SEO has changed drastically over the last few years, and one of the most dramatic shifts is the move away from keywords to topics. This is due to Google (and the other search engines) having a greater understanding of semantics — or the meaning of language.
Keywords are still important, but industry professionals are now seeing greater success where a single ‘pillar’ page acts as the main hub of content for an overarching topic and elsewhere on the site (and possibly on external domains), while several related content pages refer back to the pillar page (and to each other) using hyperlinks.
This hyperlink highlights to search engines that the pillar/hub page is an authority on the topic and, over time, the page may rank higher for the topic (and therefore a multitude of keywords) it covers.
The topic cluster model, is an attempt at structuring a website’s pages using an architecture where there is less cannibalisation (multiple pages competing for the same term), whilst also ensuring semantic relevance across a broad range of content types.
The topic cluster model is illustrated below:
As you can see, the pillar content is the focal piece. This piece of content should target several related keywords or phrases. Other articles or content pieces (targeting long-tail keywords) should then all hyperlink back to this piece of hub or pillar content.
It is well known that Google uses external links to determine the authority of a particular web page, and there are several articles that suggest internal linking is also an important SEO factor. At its very core, this makes sense. The more you link to one particular article within your own website, the more you want people to read it.
How does this affect new & existing content generation?The overall stance is to think about topics — not keywords. In terms of existing content, a thorough audit needs to be conducted to group articles, posts, graphics, etc. into different related buckets. Once you have grouped them together, carry out keyword research to work out if any of the existing pages could be used as your pillar content. If not, you will need to create your pillar content. You should also seek to improve/optimise any existing content based off the aforementioned keyword research.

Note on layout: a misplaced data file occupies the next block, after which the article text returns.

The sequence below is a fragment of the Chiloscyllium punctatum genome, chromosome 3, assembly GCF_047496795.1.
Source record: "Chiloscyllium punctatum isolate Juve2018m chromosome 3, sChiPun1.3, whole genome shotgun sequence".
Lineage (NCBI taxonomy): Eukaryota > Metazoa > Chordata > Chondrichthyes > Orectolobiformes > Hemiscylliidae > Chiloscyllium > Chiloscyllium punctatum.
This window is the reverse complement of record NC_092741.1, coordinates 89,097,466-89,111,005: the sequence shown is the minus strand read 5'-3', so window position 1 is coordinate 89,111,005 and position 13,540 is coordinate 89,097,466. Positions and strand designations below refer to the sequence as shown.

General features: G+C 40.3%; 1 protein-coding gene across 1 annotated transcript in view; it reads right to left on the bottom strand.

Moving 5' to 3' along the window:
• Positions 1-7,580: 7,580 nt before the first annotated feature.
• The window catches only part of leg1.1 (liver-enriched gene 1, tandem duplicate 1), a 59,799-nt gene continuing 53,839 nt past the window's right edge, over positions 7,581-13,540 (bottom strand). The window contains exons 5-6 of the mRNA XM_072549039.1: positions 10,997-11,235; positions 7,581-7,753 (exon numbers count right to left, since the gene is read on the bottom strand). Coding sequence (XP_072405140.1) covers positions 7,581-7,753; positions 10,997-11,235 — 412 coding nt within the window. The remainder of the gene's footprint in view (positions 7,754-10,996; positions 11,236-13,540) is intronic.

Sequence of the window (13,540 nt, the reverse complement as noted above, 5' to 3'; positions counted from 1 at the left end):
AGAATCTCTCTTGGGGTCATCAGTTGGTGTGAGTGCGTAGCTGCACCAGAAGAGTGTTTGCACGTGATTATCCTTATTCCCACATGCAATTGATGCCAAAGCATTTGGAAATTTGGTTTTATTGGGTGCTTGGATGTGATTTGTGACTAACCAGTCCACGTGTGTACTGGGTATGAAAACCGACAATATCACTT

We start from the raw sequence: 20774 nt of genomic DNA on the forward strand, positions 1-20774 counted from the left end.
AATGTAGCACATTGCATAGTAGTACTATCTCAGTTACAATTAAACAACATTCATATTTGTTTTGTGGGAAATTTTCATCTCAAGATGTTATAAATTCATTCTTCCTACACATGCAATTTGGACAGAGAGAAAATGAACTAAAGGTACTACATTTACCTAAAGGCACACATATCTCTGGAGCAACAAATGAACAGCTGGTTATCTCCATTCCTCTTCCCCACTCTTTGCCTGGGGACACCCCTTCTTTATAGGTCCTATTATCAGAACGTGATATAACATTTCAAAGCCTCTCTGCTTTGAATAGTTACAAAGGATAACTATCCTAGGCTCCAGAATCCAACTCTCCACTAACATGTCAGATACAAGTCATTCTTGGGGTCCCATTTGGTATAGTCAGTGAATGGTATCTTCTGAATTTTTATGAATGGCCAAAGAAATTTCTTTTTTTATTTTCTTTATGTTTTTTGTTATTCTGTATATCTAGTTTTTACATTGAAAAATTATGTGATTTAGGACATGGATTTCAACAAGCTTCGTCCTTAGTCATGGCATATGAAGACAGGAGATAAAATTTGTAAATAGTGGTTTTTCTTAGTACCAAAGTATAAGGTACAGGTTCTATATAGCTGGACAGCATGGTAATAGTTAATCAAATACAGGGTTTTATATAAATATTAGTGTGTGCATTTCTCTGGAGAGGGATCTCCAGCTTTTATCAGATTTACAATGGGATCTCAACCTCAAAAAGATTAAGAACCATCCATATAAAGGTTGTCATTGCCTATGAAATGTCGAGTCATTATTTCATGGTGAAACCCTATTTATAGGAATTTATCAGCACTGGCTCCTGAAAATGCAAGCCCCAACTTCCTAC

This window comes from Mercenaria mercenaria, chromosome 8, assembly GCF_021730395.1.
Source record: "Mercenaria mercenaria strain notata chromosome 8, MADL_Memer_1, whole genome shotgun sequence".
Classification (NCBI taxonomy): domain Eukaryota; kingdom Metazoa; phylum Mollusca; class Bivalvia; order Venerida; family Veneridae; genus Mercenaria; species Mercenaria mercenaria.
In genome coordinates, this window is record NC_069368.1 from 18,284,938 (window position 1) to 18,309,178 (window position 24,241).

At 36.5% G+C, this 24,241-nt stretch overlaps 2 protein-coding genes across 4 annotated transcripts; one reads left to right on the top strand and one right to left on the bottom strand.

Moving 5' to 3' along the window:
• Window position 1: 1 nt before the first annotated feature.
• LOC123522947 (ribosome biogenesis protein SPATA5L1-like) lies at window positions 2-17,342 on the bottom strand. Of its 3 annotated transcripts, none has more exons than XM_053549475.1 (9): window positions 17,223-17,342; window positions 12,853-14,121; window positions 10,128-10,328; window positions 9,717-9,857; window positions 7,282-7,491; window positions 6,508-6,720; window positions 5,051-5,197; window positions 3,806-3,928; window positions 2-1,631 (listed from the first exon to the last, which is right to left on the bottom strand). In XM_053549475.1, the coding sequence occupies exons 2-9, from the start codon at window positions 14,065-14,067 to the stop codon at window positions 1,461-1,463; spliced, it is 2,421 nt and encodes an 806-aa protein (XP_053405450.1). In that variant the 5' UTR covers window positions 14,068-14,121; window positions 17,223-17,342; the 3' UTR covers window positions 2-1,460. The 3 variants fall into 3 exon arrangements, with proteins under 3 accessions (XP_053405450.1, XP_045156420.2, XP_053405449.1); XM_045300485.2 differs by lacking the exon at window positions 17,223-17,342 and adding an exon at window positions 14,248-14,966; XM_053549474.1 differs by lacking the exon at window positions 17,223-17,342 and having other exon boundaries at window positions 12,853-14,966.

Once this is complete, you need to ensure you are interlinking between the pages, paying particular attention to your pillar page. You can then use your keyword research to create further cluster content that links back to your main pillar content. This process can be repeated across several topic clusters.
A topic cluster example
Vehicle leasing: 4,400 searches per month
In the example above, the core topic is ‘vehicle leasing’ with over 4,400 searches per month. Each of the surrounding subtopics focuses on a more specific branch of the core topic, for example, ‘business vehicle
The objective of pillar content is to cover the main topic quite broadly and also convert visitors into leads (or whatever your conversion goal is). This could often be in the form of a content download. The supporting cluster content that is created for each of the additional topics (long tail keywords) will focus on gaining greater topic awareness and visibility, whilst funneling users through to the pillar content to try and get those visitors to convert.
How to get started with topic clusters
HubSpot have some useful advice for getting started on developing a topic cluster strategy:
- Map out five to ten core problems that your buyer persona has. Use surveys, run interviews, and do some secondary research within online communities to gather the data.
- Group each of the problems into broad topic areas.
- Build out each of the core topics with subtopics using keyword research.
- Map out content ideas that align with each of the core topics and corresponding subtopics.
- Validate each idea with industry and competitive research.
- Create content, measure the impact, and refine.
The key to the successful implementation of topic clusters is this planning phase, making sure you have clearly outlined the topic and pillar page, and then all the supplementary/supporting content. Aligning each of these content pieces to the most appropriate keyword(s) will then help your reporting process, as you can then align each article and track and monitor success appropriately.